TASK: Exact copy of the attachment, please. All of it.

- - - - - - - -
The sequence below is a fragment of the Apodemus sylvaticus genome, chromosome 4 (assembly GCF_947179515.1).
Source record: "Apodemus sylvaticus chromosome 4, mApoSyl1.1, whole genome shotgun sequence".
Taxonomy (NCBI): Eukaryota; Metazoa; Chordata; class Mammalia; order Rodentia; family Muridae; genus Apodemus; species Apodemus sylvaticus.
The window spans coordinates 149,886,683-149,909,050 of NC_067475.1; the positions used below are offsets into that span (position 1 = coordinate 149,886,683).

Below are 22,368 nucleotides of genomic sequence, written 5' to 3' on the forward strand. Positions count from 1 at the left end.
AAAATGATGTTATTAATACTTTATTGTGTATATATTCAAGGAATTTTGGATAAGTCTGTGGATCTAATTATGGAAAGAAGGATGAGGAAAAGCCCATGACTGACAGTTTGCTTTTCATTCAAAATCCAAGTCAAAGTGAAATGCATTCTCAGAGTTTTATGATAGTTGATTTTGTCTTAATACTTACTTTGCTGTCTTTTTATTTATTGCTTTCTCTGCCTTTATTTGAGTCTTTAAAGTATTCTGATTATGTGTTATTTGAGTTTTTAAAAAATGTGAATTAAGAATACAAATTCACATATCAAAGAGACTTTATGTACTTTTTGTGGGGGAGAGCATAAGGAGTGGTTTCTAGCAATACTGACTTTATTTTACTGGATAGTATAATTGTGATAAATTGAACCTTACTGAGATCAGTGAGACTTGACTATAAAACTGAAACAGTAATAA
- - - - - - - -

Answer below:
The sequence below is a fragment of the Apodemus sylvaticus genome, chromosome 4 (assembly GCF_947179515.1).
Source record: "Apodemus sylvaticus chromosome 4, mApoSyl1.1, whole genome shotgun sequence".
Taxonomy (NCBI): Eukaryota; Metazoa; Chordata; class Mammalia; order Rodentia; family Muridae; genus Apodemus; species Apodemus sylvaticus.
The window spans coordinates 149,886,683-149,909,050 of NC_067475.1; the positions used below are offsets into that span (position 1 = coordinate 149,886,683).

Below are 22,368 nucleotides of genomic sequence, written 5' to 3' on the forward strand. Positions count from 1 at the left end.
AAAATGATGTTATTAATACTTTATTGTGTATATATTCAAGGAATTTTGGATAAGTCTGTGGATCTAATTATGGAAAGAAGGATGAGGAAAAGCCCATGACTGACAGTTTGCTTTTCATTCAAAATCCAAGTCAAAGTGAAATGCATTCTCAGAGTTTTATGATAGTTGATTTTGTCTTAATACTTACTTTGCTGTCTTTTTATTTATTGCTTTCTCTGCCTTTATTTGAGTCTTTAAAGTATTCTGATTATGTGTTATTTGAGTTTTTAAAAAATGTGAATTAAGAATACAAATTCACATATCAAAGAGACTTTATGTACTTTTTGTGGGGGAGAGCATAAGGAGTGGTTTCTAGCAATACTGACTTTATTTTACTGGATAGTATAATTGTGATAAATTGAACCTTACTGAGATCAGTGAGACTTGACTATAAAACTGAAACAGTAATAA